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Relative Strength Index (RSI)

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The RSI was developed by J. Welles Wilder, Jr., as a measure of the market’s strength or weakness. The principle idea of this study is that it will indicate a general zone that the market is in, either the buy zone or the sell zone. This indicator is similar to Stochastics in that it shows regions of overbought and oversold. This indicator should be incorporated into a system rather than using it by itself. Wilder’s popular indicator is known for its accuracy and its ability to compensate for erratic price movement.

RSI computes the difference in recent prices as a solid line and plots this line on a scale similar to the scale used by Stochastics. The area above 70 is generally considered to be the overbought region, and the region below 30 is referred to as the oversold region. Simply selling in the overbought region and buying when the RSI is in the oversold region is not a consistent method of trade. Trade signals are not generated until the RSI leaves these regions. A sell signal would not be present until the RSI has begun sloping down and leaves the 70 region.

A buy signal, in the simple methodology associated with this pattern, is derived when RSI leaves the oversold region, crosses from below 30 to above it. Just like sell signals, RSI buy signals are present when the market begins to turn and the indicator leaves the oversold region.

Another use of the RSI is to look for a divergence in prices, in the case of a market making higher highs or lower lows and the RSI failing to follow suit. This difference in the indicator and the market could be a signal that the market lacks the momentum to continue its current price direction. So, you may be able to take a position sooner using this strategy, than you would with the previous way. Wilder says that this divergence is “the single most indicative characteristic of the RSI.”

In its calculation the RSI indicator uses a moving average of price changes over the period. You can select which type of moving average is used to produce the desired amount of smoothing on the RSI indicator.


The RSI computations are not difficult, but they are tedious. You first calculate the difference between the current closing price and the previous closing price:

DIFt = Closet - Closet-1

If that difference is a positive value, then it is an up period, which means the current close is higher than the previous close. If the difference is negative, then it is a down period, which means the current close is below the previous close. The DOWN value is always a positive number for all computations. It is the absolute value of a negative DIF. The worksheet on the next page shows the calculations needed to create a 9 period RSI.

Day Current Close Previous Close Dif Up Down
1 7450 7430 +20 20 0
2 7460 7450 +10 10 0
3 7470 7460 +10 10 0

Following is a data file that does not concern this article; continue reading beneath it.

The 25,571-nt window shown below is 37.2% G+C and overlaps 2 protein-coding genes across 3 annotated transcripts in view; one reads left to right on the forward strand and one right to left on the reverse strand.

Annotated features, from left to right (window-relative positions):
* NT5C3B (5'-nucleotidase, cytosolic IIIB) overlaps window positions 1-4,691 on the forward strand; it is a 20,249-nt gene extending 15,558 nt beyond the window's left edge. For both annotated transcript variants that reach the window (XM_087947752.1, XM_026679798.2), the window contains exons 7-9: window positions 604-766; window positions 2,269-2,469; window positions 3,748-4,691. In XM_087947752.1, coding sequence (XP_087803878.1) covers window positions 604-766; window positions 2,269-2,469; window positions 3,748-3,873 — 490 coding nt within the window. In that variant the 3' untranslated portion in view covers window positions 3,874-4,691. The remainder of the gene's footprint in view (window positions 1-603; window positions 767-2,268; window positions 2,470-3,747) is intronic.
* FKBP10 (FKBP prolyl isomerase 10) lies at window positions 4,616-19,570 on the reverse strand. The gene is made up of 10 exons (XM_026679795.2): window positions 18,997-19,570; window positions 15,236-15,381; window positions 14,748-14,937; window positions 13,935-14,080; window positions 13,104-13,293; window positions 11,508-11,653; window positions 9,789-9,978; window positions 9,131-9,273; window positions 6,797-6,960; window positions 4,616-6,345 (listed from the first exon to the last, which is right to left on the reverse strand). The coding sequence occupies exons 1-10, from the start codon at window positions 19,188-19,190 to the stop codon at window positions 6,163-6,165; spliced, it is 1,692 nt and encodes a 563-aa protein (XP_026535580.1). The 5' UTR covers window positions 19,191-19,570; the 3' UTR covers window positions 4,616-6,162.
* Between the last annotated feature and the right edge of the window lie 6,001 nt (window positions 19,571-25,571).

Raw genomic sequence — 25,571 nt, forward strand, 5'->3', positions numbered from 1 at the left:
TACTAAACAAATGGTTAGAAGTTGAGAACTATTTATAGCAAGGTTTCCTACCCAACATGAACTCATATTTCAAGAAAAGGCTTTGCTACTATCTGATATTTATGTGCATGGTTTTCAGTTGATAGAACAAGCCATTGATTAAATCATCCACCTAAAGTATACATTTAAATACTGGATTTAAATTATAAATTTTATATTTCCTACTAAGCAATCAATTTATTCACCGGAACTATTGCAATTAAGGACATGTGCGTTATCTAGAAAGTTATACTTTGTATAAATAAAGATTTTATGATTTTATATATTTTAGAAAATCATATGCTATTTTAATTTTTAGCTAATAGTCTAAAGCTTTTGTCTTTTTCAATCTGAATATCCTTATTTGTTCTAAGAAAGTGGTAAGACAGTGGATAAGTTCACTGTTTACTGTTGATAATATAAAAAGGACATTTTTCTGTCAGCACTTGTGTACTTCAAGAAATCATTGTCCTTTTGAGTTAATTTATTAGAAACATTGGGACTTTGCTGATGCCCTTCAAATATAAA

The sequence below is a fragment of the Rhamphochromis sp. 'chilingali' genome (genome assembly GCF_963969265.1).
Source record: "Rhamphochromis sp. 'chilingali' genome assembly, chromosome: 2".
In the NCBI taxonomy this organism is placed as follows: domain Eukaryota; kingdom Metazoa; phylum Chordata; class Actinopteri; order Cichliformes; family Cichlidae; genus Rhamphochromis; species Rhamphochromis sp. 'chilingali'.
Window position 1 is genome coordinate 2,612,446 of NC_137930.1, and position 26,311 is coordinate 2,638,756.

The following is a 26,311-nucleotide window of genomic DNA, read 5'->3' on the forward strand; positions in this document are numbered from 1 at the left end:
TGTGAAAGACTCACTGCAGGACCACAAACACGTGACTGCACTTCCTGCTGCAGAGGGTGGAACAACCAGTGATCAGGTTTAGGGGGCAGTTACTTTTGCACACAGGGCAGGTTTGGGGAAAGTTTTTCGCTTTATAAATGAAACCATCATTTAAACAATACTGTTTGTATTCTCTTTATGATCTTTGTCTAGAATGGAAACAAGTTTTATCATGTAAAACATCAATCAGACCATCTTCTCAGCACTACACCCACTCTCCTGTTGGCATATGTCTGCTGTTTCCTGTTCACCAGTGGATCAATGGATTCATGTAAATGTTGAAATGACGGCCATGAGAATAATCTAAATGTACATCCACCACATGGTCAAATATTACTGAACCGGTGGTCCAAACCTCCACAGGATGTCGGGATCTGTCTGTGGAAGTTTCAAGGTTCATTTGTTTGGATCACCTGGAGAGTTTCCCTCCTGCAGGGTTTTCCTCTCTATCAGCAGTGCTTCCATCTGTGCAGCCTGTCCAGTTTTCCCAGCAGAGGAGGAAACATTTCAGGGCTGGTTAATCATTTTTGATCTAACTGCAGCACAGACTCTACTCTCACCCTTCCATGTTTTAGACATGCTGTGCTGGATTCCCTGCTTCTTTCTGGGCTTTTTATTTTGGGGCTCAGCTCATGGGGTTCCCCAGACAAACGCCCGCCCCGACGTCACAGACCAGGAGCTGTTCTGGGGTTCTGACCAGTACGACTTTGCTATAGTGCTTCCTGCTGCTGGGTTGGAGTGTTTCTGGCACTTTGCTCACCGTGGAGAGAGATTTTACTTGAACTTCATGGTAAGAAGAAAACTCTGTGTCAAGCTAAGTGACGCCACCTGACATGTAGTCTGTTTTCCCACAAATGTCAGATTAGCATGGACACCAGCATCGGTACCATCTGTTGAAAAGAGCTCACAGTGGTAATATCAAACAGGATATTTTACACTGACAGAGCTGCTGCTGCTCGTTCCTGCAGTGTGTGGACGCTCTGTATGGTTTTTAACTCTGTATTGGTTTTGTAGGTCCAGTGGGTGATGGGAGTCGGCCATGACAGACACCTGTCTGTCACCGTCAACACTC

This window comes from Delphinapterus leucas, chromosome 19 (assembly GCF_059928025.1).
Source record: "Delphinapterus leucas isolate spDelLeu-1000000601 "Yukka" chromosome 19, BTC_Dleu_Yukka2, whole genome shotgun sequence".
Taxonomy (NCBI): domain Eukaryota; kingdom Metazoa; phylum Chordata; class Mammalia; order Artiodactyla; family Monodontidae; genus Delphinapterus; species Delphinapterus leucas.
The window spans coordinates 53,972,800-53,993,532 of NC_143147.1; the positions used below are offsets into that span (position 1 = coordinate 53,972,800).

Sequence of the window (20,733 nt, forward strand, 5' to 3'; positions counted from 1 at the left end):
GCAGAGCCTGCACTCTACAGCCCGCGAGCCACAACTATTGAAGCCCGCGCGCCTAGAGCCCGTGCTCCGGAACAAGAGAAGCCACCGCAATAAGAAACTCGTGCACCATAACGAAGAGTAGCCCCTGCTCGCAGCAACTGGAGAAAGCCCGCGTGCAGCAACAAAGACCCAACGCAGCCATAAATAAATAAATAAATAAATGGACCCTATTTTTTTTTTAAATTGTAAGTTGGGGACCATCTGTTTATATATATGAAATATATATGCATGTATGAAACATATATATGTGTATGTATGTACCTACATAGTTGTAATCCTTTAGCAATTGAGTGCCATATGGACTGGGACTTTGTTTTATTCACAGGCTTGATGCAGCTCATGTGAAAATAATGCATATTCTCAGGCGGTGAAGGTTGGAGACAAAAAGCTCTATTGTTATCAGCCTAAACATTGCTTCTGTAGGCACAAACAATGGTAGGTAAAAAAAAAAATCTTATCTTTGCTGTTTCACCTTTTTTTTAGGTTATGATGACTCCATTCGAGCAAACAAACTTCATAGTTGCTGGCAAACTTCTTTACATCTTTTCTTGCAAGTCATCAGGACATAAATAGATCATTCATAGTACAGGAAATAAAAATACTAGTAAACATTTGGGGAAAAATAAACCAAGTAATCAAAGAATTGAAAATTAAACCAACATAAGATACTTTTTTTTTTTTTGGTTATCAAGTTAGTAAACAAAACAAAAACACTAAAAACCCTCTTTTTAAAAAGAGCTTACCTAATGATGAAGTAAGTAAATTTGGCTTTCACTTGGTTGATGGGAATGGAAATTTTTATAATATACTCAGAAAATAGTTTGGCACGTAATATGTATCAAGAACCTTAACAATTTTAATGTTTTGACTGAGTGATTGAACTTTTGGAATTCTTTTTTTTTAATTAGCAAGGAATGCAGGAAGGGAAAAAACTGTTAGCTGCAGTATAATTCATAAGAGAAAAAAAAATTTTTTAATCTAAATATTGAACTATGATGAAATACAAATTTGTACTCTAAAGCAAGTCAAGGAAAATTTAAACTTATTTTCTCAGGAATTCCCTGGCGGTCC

4 7480 7470 +10 10 0
5 7485 7480 +5 5 0
6 7490 7485 +5 5 0
7 7480 7490 -10 0 10
8 7470 7480 -10 0 10
9 7455 7470 -15 0 15
    Totals 60   35


You now compute the up and down averages:

Ut = (UP1 +... + UPn) / n
Dt = (DOWN1 +... + DOWNn) / n

UT: The up average for the current period.
DT: The down average for the current period.
UPn: The UP value for the nth period.
DOWNn: The DOWN value for the nth period.
n: The number of periods for the RSI.

Use the values from the worksheet to find the up average:

U = 60 / 9
= 6.67

Use the same values to find the down average:

D = 35 / 9
= 3.89

The general formula for the RSI:

RSIt = ( UT / (UT + DT) ) x 100

Use the general formula with the above values:

RSI = ( 6.67 / ( 6.67 + 3.89 )) x 100
= 63.16

Assume the market continues the downward trend. The next DIF value is -15, which sets the UP value to 0 and the DOWN value to 15. Calculate the next up and down average by using Wilder’s accumulative moving average technique:

UT = ( (UT-1 x (n-1) ) + UPt) / n
= ( (6.67 x (9 -1) ) + 0) / 9
= 5.93

DT = ( ( DT-1 x (n-1) ) + DOWNt) / n
= ( ( 3.89 * (9 - 1) ) + 15) / 9
= 5.12

The value for the new RSI equals 53.67:

RSI = ( (5.93) / (5.93 + 5.12)) x 100
= 53.67

Buy/Sell Signals

A buy signal occurs when the RSI line crosses from below the lower threshold to above the lower threshold. A sell signal occurs when the RSI line crosses from above the upper threshold to below the upper threshold.

Example of Relative Strength Index

RSI Example


Open the Preferences Tab in your Control Panel. Select the RSI quick link at the right of the indicator window. (Once you click on the chart, the Preference tab will go back to chart settings.)

RSI Pref1. Restore Settings: TNT Default will change your settings back to the original software settings. My Default will change current settings to your personalized default settings. Update All RSIs will apply your selected settings on all open charts. Save As My Default will save your current personal settings.

2. RSI Period: To specify the number of days used in calculating the RSI click in the box, highlight the current number, and type in a new value.

3. RSI: Change the color, line style, and line thickness of the RSI.

4. Calculation: Choose between Exponential, Simple, and Wilder’s Smoothing calculations.

5. Thresholds: You are given the option to view four threshold lines in the Indicator Window. The crossing of the RSI line below the Upper Threshold is a buy signal. The crossing of the RSI line above the Lower Threshold is a sell signal. You can also change the color of the threshold lines.

6. Buy/Sell Arrows: You have the option to display buy/sell arrows on your chart according to the indicator. Click the arrow to view Displayed or Not Displayed. You also have the option to change the color of the buy/sell arrows.